Top 80 specifications

by Had Robinson & others
updated March 23, 2021

Quick links General   Torque values   Maintenance info & intervals


Exploded parts diagrams engine  redrive  redrive before 2004  exhaust  starter  carb (go to Mecafly for parts identification)

Carburetor – Note: the WG-8 is out of general production and all production may end soon.  It is still available from some paramotor shops but is more than double the cost a year ago.  The WB-37 may be used in place of the WG-8 and is still available on the open market.

Carburetor idle needle – 1 1/4 turns  (1 1/8 turns if above 4,000' MSL)  These values are for the initial setting only and should be rich.

Carburetor main jet – size 116 (sea level), size 112 if FSM is installed (sea level).  We custom machine jets of all sizes.

Carburetor metering lever value – 0.7mm (0.28").  If your ML diaphragm has a tang instead of a button, set the value to 1.70mm

Carburetor pop-off pressure – 1.2-1.3 Bar (17.5-19.0 psi).  Rest pressure must be 0.69 Bar (10 psi) or greater.

Carburetor pop-off spring length, new – 15.0mm  Note: old springs can have the same height as new but be defective.  Typically, old springs will be 0.5 mm shorter.

Carburetor priming lever depth below top of diaphragm cover < 4.0mm

Carburetor tubing – 6mm ID x 55cm (fuel tank to inline filter) and 4mm ID x 20cm (inline filter to carburetor

Clutch bell shaft to redrive housing clearance > 29.5mm.  See the clutch page for more details on this clearance.

Clutch bell housing minimum thickness 1.2mm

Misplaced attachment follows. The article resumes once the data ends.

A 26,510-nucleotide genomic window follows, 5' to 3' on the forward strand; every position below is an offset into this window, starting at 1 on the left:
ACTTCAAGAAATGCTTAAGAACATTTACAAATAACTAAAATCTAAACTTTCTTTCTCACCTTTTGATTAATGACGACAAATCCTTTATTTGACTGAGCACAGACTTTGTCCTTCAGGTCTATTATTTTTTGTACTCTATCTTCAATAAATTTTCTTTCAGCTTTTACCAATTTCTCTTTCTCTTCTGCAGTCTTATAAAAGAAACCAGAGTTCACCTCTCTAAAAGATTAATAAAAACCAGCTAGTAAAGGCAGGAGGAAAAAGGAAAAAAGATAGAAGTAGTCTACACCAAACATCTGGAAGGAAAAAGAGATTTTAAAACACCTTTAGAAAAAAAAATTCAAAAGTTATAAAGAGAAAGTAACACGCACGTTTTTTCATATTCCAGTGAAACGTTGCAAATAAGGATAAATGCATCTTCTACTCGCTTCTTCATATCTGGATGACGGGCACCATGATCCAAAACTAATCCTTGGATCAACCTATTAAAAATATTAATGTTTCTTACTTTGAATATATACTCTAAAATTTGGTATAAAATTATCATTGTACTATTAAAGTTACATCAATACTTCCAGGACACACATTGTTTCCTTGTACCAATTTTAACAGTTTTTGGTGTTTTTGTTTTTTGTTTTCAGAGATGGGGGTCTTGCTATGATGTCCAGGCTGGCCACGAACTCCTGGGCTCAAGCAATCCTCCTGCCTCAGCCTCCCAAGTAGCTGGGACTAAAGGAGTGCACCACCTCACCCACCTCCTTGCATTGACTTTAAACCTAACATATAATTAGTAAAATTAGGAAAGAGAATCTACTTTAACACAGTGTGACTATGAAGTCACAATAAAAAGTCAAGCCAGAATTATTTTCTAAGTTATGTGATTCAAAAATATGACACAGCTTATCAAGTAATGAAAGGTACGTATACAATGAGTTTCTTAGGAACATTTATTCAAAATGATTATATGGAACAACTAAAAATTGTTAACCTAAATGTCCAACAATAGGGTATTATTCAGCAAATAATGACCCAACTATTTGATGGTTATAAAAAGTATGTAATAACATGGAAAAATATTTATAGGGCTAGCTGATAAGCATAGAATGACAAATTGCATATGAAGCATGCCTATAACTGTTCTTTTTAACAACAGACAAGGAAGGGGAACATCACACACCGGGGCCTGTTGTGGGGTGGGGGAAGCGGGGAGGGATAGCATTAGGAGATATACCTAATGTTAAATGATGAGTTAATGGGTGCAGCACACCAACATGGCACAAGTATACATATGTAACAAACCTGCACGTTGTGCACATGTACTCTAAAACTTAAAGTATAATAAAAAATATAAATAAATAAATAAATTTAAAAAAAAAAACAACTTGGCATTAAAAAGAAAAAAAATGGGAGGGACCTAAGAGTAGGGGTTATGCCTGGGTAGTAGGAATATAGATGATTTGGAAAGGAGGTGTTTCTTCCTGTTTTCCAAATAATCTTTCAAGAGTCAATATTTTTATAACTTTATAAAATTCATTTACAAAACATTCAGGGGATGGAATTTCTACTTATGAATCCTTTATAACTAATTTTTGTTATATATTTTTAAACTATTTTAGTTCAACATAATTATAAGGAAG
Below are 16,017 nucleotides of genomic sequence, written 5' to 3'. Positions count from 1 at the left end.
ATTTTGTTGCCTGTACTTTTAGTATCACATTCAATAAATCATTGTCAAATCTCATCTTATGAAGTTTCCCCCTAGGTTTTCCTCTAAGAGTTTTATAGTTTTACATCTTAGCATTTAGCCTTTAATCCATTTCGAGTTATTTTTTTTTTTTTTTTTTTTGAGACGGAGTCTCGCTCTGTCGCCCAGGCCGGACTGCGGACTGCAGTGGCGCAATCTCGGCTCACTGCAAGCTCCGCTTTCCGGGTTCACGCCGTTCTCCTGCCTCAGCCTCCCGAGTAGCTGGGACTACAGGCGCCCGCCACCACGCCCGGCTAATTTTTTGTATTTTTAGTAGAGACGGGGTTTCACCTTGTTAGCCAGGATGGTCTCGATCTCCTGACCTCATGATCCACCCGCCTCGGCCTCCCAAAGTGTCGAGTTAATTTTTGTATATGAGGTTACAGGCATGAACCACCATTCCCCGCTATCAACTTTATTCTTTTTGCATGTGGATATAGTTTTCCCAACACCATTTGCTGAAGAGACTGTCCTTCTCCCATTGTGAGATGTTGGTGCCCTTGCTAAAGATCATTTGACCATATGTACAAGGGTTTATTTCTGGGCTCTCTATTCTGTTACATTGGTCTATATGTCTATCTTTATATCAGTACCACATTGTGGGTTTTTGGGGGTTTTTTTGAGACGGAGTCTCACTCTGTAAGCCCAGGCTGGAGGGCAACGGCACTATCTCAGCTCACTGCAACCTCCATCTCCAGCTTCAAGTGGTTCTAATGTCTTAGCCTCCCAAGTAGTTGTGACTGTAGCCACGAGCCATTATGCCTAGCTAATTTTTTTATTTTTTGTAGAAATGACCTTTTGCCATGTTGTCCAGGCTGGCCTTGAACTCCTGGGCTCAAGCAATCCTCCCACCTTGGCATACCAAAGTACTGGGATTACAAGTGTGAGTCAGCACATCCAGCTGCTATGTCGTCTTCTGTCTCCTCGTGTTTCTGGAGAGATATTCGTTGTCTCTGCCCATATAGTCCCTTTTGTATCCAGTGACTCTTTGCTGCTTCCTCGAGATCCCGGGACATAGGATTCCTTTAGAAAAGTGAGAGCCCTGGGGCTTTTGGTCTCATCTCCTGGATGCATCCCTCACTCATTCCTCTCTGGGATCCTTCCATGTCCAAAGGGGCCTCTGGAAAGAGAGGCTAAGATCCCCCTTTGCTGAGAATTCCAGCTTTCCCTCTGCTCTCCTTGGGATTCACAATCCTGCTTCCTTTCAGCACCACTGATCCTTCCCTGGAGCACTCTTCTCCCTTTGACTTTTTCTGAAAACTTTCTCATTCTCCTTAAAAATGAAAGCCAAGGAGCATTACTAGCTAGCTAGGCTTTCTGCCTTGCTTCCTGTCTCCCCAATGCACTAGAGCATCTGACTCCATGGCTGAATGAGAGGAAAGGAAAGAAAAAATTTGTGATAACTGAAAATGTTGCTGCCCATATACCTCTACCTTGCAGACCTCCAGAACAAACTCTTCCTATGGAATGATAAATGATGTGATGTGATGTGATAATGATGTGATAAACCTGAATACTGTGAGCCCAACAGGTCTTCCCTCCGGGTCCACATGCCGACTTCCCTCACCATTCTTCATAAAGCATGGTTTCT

Clutch springs – overall length 31mm.  If more than this, they must be replaced.  The clutch should engage at 2,500 - 3,500 RPM

Clutch seals, bearings, etc. – see "Redrive" below

Coil – see "Ignition coil" below

Compression – see "Engine compression" below

Crankshaft – longer end is the flywheel side

Cylinder gasket squish – 0.60mm-0.70mm (0.024"-0.028")  For low octane fuel make the thickness 0.80mm-0.95mm.  Engines before June 2003 require 0.80mm-0.85mm.  New gaskets compress approx. 30%.  This must be noted when calculating the gasket size.  Most common sizes are .30mm & .40mm.  Excessive gasket thickness is always better than too thin.  Too thin a gasket can cause engine damage.

Cylinder head spacers – 6mm x 10.5mm aluminum

Cylinder head studs – long 6mm x 140mm; short 6mm x 120mm

Cylinder head temperature – max 200°C, cruise temp 120°C - 145°C.  Temperatures above 150°C should be for less than 1/2 minute or so.  If the engine runs hot, use only 100% synthetic oil e.g. Amsoil Dominator.

Cylinder piston sizes – This is a table of the piston sizes (letters) for the corresponding cylinder diameter after boring or honing.

Dimensions of the Top 80 (courtesy of

Engine compression – about 150 psi (sea level); 135 psi (4,000' MSL).  Values can be 10% less without problems.  Do NOT put any oil in the cylinder before testing.  Compression will be less on a engine that has not been broken-in.  Newly rebuilt engines that have not been broken in will show 120 psi or more.

Engine connecting rod, upper bearing, inside diameter, new – 17.0mm.  Service limit is about 17.1mm.

Engine cylinder dimensions – This is a table of the piston sizes (letters) for the corresponding cylinder diameter after boring or honing.

Engine main bearings – SKF BB1B 447205A